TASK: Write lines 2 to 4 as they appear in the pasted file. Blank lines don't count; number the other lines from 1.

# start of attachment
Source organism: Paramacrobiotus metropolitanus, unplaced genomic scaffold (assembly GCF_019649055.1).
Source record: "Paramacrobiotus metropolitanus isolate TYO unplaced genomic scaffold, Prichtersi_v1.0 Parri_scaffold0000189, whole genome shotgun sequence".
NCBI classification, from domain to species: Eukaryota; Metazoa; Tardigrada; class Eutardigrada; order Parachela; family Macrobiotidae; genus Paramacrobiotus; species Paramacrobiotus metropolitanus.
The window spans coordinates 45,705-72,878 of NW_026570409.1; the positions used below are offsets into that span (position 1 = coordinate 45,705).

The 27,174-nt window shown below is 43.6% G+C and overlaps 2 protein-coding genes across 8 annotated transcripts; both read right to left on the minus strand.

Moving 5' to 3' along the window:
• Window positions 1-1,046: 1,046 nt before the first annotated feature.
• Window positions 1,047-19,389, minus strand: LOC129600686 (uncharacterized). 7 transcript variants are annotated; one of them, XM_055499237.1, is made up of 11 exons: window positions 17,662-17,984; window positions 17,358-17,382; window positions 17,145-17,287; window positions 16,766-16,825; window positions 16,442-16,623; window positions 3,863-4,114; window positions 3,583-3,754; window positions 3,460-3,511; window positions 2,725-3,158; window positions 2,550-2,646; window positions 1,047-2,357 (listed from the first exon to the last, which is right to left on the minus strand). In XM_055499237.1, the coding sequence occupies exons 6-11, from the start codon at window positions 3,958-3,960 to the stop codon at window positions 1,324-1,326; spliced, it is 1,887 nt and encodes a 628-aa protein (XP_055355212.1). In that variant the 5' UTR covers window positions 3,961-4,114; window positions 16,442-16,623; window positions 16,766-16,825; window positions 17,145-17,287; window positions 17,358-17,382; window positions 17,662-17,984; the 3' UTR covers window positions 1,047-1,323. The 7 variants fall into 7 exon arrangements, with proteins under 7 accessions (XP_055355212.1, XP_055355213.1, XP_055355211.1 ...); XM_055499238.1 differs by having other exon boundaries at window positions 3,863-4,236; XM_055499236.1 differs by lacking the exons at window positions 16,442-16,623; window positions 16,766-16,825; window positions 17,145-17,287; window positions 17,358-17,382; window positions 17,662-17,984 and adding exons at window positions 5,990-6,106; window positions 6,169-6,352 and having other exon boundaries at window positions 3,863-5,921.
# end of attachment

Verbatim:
Source record: "Paramacrobiotus metropolitanus isolate TYO unplaced genomic scaffold, Prichtersi_v1.0 Parri_scaffold0000189, whole genome shotgun sequence".
NCBI classification, from domain to species: Eukaryota; Metazoa; Tardigrada; class Eutardigrada; order Parachela; family Macrobiotidae; genus Paramacrobiotus; species Paramacrobiotus metropolitanus.
The window spans coordinates 45,705-72,878 of NW_026570409.1; the positions used below are offsets into that span (position 1 = coordinate 45,705).